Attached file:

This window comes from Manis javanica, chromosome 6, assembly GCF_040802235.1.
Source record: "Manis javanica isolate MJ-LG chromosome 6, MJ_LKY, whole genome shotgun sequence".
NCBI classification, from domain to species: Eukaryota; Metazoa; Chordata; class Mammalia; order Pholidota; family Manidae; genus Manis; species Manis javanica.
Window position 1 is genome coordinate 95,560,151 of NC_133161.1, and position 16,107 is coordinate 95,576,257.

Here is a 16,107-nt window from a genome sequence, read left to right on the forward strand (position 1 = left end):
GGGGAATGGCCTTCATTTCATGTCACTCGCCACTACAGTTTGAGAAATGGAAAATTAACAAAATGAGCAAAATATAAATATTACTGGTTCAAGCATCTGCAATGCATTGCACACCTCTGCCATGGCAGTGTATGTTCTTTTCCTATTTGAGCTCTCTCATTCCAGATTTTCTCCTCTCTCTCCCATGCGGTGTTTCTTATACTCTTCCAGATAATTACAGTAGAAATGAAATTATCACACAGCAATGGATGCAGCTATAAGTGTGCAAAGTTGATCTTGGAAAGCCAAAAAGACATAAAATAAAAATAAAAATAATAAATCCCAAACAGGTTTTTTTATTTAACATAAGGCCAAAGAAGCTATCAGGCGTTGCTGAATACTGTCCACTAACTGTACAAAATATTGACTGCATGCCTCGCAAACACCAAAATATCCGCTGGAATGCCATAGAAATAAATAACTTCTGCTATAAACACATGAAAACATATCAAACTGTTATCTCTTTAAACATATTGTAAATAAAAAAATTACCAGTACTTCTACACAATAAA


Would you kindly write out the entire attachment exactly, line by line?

This window comes from Manis javanica, chromosome 6, assembly GCF_040802235.1.
Source record: "Manis javanica isolate MJ-LG chromosome 6, MJ_LKY, whole genome shotgun sequence".
NCBI classification, from domain to species: Eukaryota; Metazoa; Chordata; class Mammalia; order Pholidota; family Manidae; genus Manis; species Manis javanica.
Window position 1 is genome coordinate 95,560,151 of NC_133161.1, and position 16,107 is coordinate 95,576,257.

Here is a 16,107-nt window from a genome sequence, read left to right on the forward strand (position 1 = left end):
GGGGAATGGCCTTCATTTCATGTCACTCGCCACTACAGTTTGAGAAATGGAAAATTAACAAAATGAGCAAAATATAAATATTACTGGTTCAAGCATCTGCAATGCATTGCACACCTCTGCCATGGCAGTGTATGTTCTTTTCCTATTTGAGCTCTCTCATTCCAGATTTTCTCCTCTCTCTCCCATGCGGTGTTTCTTATACTCTTCCAGATAATTACAGTAGAAATGAAATTATCACACAGCAATGGATGCAGCTATAAGTGTGCAAAGTTGATCTTGGAAAGCCAAAAAGACATAAAATAAAAATAAAAATAATAAATCCCAAACAGGTTTTTTTATTTAACATAAGGCCAAAGAAGCTATCAGGCGTTGCTGAATACTGTCCACTAACTGTACAAAATATTGACTGCATGCCTCGCAAACACCAAAATATCCGCTGGAATGCCATAGAAATAAATAACTTCTGCTATAAACACATGAAAACATATCAAACTGTTATCTCTTTAAACATATTGTAAATAAAAAAATTACCAGTACTTCTACACAATAAA